As motor retailer race towards January 28th and the Financial Conduct Authority (FCA) ban on discretionary commission, questions continue to surface Notable among these are the potential for any limited discretion and 'rules' for lender selection that may be feasible. Compliance expert Tara Williams Group Chief Risk and Compliance Officer at AutoProtect Group is very clear, we need to accept discretionary commission is ending and lender selection must be focused on fair customer outcomes and not commission earnings, noting;
"The challenge for any discretionary pricing model is threefold: how could such a model be controlled acceptably to meet lender risk requirements? How would an acceptable level of discretion be established? And how could the FCA policies accommodate such a model? I know the dialogue has been continuing on this issue, but I think it is right to question the risk/reward of such an approach."
The discussion around limited discretion has arisen because the FCA in their Final Rules that; 'brokers would be able to decide or negotiate the rate with the customer, even if they are not rewarded for it.' It is a line that while open to interpretation, Tara sees as being most appropriate for special promotional schemes where all customers, subject to underwriting, get a special discounted rate on a particular car/model. She sees any flexibility as fraught with risk and limited if any rewards concluding;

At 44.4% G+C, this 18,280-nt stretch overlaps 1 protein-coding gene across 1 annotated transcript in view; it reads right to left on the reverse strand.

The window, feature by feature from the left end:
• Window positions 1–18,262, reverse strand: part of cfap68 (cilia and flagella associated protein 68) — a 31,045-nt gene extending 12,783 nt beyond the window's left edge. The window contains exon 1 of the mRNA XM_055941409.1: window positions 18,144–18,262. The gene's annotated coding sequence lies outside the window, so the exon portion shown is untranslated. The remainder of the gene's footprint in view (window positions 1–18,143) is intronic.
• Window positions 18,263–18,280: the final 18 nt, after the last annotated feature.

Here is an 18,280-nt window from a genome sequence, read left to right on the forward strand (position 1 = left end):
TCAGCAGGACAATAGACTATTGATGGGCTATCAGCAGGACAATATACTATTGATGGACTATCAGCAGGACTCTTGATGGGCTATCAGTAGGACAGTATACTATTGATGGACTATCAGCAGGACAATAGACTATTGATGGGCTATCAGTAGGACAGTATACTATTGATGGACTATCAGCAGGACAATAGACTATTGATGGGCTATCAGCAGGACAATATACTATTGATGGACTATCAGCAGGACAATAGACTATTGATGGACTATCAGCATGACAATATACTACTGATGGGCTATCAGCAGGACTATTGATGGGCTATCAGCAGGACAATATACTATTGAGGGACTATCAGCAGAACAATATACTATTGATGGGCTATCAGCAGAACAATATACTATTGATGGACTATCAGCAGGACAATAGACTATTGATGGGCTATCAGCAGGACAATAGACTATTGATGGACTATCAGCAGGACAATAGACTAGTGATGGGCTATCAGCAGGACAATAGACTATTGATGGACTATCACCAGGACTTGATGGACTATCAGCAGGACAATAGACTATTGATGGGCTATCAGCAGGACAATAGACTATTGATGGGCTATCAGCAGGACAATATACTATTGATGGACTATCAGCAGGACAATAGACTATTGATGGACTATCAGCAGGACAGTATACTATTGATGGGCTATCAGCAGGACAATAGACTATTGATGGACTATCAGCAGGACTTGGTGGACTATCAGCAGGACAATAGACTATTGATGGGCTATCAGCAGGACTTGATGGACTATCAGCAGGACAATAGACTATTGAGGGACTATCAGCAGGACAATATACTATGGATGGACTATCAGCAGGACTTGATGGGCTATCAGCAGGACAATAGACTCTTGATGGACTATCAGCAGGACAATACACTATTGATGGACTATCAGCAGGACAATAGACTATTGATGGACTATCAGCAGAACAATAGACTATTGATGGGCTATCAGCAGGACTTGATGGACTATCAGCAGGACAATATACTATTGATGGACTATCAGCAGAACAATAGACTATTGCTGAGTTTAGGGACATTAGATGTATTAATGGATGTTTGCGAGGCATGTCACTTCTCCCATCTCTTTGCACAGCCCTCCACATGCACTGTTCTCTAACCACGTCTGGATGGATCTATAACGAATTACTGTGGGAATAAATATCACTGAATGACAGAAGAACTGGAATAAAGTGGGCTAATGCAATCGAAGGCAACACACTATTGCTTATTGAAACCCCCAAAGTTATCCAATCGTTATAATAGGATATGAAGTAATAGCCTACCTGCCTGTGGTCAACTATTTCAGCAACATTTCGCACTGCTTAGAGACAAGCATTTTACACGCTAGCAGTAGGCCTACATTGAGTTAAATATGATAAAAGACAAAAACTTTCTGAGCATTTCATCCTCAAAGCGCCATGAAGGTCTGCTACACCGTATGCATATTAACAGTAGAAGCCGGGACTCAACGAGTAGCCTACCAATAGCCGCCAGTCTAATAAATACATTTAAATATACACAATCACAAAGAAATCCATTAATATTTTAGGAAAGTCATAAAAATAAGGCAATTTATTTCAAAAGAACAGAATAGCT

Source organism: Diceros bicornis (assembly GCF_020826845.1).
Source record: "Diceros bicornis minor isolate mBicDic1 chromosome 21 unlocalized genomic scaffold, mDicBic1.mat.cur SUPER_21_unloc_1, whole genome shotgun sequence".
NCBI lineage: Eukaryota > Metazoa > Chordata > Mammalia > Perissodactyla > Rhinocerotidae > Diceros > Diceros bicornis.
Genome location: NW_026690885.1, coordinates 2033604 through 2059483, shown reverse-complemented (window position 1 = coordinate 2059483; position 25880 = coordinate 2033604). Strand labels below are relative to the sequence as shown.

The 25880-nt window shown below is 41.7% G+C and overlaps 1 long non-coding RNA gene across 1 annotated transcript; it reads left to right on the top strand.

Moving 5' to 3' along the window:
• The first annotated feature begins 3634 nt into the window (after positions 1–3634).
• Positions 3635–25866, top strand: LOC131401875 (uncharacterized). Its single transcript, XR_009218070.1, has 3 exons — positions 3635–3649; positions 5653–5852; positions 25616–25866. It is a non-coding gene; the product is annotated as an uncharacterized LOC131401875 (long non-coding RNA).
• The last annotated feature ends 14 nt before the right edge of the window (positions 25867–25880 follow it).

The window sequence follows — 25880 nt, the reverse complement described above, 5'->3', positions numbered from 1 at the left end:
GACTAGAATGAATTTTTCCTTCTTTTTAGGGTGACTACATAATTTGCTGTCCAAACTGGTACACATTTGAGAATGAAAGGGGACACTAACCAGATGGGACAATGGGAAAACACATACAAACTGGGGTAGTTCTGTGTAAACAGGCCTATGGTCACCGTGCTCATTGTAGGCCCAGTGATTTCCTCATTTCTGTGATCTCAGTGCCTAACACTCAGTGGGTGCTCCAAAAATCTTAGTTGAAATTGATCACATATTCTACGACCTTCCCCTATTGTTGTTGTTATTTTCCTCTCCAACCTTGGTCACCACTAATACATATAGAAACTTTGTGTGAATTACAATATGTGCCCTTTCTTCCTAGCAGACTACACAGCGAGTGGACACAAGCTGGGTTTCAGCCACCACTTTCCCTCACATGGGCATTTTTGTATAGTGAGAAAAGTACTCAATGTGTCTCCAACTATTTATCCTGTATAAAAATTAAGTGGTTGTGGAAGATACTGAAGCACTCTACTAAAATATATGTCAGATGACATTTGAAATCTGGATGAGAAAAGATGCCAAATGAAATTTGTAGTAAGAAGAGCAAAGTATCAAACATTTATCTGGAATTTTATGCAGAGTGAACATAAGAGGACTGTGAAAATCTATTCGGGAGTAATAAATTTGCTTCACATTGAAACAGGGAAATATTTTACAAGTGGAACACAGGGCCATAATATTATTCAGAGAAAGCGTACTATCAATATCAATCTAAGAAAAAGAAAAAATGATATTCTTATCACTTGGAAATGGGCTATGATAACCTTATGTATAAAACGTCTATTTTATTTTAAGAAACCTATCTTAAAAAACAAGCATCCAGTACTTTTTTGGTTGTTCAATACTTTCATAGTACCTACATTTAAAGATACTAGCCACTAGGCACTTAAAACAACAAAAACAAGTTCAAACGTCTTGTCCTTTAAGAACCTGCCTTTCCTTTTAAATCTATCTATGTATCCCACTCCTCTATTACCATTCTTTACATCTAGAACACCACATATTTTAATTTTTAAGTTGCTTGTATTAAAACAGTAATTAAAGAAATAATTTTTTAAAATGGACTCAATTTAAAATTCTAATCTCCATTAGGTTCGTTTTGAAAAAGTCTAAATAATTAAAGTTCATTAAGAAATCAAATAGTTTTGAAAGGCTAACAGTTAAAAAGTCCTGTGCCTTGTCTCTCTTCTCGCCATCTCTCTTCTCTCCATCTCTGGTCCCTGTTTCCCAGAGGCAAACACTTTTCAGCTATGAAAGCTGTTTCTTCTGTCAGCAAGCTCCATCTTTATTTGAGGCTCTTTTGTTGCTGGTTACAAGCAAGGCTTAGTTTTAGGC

On the more open question about selecting a specific lender from a panel, Tara points to the importance of placing customers' needs ahead of any dealer commission/financial consideration benefits as the critical guiding principle, concluding;
"The best finance product APR, which accounts for interest rate and fees, for the customer, based upon acceptance should guide lender selection from a dealer's panel, not commission/financial consideration. The only discretion that might reasonably exist is where the customer's APR for the product is the same but the commission/financial consideration for the dealer is better. In this situation, there would be no customer detriment."
Tara further reminds dealers that the increased prevalence of 'rate for risk' terms in the market will require close scrutiny on the accuracy of the representative APR used in their financial promotions.
The Representative APR required for promotional purposes is the rate, at or below which, the dealer reasonably expects that credit would be provided under at least 51% of the credit agreements which will be entered into as a result of the promotion. This rate may differ depending on channel of promotion and the 'trigger' which commands use of the Representative APR.
*Article Source www.rocketperformance.co.uk